AN AGREEMENT providing greater access for US beef to the high-value European Union market has upped the ante for Australia to achieve a similar outcome.
Last week, European Commission legislators approved an increase in US beef imports, in a move likely to ease transatlantic tensions. The vote came with a resolution urging the removal of tariffs imposed by US President Donald Trump on EU steel and aluminium and the withdrawal of his threat to raise tariffs on EU-manufactured cars and car parts.
The European Parliament voted by a significant majority in favour of delivering US farmers a larger share of the existing 45,000 tonne EU grainfed quota from next year. The US believes the agreement is on track for implementation in early 2020, delivering an initial 18,500 tonnes of the current HGP-free quota, rising to 35,000 tonnes after seven years.
Australia’s EU taskforce chairman, Andrew McDonald, pictured during the recent Anuga food trade show in Cologne
By 2026, that would leave just 10,000t of the existing quota for access by other supplier countries, including Australia.
Another significant advantage is that the agreement will remove the considerable logistical supply challenges faced by other eligible exporting countries operating under the onerous quarterly quota distribution system. More on that in a separate upcoming article on Beef Central.
Lack of capacity in the EU duty-free quota had been a “source of frustration on both sides of the Atlantic,” US Meat Export Federation president Dan Halstrom said last week.
A US-specific share would help ensure that US beef could enter the European market 52 weeks per year, without delay or interruption, he said.
While no implementation date has yet been announced, the agreement between the EU and the US on beef is designed to settle a dispute that dates back to 1981 when the EU banned the use of hormonal growth promotants in meat across the 28 member states, including imports.
The EU and the US eventually concluded an agreement in 2009 to grant a quota for HGP-free grainfed beef imports, which currently stands at 45,000t. However, under World Trade Organisation rules, the quota also had to be made available to non-US suppliers. Australia and Uruguay, and more recently Argentina, were able to conform with the quota requirements, pushing the US share from nearly 100pc to 30pc over time.
For last week’s agreement to become WTO compliant, the EU also needed to secure agreement from other ‘substantial’ suppliers. Reuters reported that Australia had confirmed that it had ‘reluctantly’ accepted the adjustment, and EU diplomats said that Argentina and Uruguay had also accepted the change.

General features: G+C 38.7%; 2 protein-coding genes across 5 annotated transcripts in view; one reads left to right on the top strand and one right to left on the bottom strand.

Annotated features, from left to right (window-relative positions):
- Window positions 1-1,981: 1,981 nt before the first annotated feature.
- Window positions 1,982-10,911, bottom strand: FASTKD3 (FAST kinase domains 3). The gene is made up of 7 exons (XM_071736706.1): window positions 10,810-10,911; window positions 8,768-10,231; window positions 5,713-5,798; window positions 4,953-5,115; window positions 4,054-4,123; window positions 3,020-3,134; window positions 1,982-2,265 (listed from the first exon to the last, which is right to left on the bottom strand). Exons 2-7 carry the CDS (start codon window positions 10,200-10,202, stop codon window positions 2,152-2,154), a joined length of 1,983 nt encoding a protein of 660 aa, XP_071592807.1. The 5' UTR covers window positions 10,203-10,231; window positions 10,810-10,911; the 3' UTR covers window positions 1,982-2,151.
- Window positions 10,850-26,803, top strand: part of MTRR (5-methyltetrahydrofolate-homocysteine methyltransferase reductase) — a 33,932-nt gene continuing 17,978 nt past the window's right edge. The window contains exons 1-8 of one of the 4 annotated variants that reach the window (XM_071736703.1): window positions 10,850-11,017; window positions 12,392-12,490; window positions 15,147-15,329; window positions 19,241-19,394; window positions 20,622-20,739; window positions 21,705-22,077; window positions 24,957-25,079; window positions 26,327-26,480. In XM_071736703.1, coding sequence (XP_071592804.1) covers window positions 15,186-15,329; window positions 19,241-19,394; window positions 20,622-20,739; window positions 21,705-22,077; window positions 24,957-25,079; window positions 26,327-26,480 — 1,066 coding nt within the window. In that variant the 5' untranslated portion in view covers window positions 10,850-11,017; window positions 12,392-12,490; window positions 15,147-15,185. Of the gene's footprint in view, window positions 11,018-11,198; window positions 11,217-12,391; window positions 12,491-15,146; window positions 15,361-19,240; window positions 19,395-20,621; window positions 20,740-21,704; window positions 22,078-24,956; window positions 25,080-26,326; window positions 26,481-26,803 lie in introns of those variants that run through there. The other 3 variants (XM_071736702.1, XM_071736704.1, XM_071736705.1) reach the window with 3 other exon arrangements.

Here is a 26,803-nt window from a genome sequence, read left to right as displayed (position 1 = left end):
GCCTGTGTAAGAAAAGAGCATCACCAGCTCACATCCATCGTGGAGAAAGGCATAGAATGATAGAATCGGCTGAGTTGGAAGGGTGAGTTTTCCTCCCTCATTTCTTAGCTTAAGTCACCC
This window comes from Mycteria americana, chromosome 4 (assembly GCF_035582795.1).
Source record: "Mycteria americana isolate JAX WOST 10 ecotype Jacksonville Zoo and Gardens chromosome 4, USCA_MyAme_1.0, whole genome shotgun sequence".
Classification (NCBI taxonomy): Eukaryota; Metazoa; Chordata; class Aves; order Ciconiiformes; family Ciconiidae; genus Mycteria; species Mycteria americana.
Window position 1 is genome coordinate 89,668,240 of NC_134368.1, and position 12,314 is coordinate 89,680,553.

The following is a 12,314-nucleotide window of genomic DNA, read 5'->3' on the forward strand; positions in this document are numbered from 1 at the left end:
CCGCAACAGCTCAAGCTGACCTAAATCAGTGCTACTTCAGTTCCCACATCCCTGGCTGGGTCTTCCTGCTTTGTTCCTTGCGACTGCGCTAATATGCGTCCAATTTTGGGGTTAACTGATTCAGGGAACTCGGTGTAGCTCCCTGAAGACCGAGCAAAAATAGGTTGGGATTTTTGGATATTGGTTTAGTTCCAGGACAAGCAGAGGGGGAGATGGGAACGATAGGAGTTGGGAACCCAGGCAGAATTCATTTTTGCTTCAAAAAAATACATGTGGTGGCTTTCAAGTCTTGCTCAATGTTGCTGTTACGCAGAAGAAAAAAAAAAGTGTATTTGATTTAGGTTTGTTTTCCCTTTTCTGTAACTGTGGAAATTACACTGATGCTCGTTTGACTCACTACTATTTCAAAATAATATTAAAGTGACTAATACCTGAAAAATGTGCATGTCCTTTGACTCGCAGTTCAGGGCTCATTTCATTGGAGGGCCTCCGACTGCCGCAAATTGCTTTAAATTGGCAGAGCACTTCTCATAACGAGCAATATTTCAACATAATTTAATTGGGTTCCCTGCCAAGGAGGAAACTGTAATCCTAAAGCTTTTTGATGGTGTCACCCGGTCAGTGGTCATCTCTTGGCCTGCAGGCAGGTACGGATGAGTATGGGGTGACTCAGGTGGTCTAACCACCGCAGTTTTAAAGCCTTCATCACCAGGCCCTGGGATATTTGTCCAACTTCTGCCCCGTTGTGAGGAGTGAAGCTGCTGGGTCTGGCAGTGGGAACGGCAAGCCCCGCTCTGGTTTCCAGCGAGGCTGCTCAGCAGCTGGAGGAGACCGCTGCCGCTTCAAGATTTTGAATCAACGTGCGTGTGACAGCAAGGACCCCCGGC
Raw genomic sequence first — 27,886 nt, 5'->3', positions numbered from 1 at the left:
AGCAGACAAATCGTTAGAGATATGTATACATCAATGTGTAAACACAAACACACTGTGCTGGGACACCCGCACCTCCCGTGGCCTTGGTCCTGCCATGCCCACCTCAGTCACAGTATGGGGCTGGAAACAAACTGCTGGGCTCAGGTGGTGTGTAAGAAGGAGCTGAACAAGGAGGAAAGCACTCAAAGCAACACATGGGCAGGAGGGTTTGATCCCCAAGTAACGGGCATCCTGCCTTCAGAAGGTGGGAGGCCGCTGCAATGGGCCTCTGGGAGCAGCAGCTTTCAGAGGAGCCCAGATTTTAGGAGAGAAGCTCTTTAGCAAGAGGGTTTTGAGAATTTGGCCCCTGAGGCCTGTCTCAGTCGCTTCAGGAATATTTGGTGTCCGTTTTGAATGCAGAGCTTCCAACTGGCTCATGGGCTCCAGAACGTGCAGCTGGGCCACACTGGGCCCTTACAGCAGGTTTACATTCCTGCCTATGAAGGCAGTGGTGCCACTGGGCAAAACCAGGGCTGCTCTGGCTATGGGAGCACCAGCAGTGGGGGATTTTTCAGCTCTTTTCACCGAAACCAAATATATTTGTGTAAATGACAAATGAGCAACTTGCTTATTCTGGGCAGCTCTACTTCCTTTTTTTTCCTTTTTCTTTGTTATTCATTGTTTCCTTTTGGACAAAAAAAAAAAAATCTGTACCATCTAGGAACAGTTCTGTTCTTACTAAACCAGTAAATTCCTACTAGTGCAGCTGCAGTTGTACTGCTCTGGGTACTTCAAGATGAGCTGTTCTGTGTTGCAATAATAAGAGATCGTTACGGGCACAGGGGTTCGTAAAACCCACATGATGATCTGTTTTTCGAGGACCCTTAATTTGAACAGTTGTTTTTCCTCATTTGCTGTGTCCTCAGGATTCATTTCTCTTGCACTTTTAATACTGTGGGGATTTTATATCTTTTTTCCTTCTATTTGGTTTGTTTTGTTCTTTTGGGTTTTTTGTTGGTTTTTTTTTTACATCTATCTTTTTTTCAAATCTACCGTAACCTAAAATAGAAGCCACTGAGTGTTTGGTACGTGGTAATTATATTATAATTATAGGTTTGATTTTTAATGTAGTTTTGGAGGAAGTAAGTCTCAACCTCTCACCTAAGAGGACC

With the new rules on US access likely to come into force within months, it adds a sense of urgency to current trade agreement negotiations between the EU and Australia, and especially so since a similar agreement was struck with South America’s Mercosur trade bloc, of which Argentina and Uruguay are members.
Australian trade sources have told Beef Central that Australia will be looking for a considerably better deal than that negotiated (in principle – not yet ratified) by the South American trade bloc. Considering the sheer export capacity of the South American countries, to secure just 99,000t access on a carcase weight basis (equivalent to only about 70,000t boneless), was considered a very modest outcome, especially given that it was tied to environmental management commitments. In comparison, Canada – a far smaller exporter – managed to secure a 50,000t access on its own.
One theory is that the South American member states found it difficult to agree among themselves over the terms of the deal they would accept, leading to a ‘soft’ outcome on beef. Some felt the negotiators were distracted, because China was now occupying much of South America’s attention as a customer, and they just wanted to ‘move on.’
In both sets of trade talks, increased shipments of beef to Europe was a key demand.
The current 45,000-tonne grainfed beef quota can be accessed by the US, Australia, Canada, New Zealand, Uruguay and Argentina. As such, the zero tariff grainfed quota is not allocated but available on a first-come, first-served (FCFS) basis. The quota is managed by the EU and access to it cannot be guaranteed even with an Australian Government quota certificate.
Speaking to an industry briefing in Brisbane recently, MLA managing director Jason Strong said Australia’s Free Trade Agreement with the EU was now two years down a path of negotiation.
“When completed, it will be one of the fastest significant FTA’s we have secured – but don’t confuse that with the word, ‘quick’,” he said.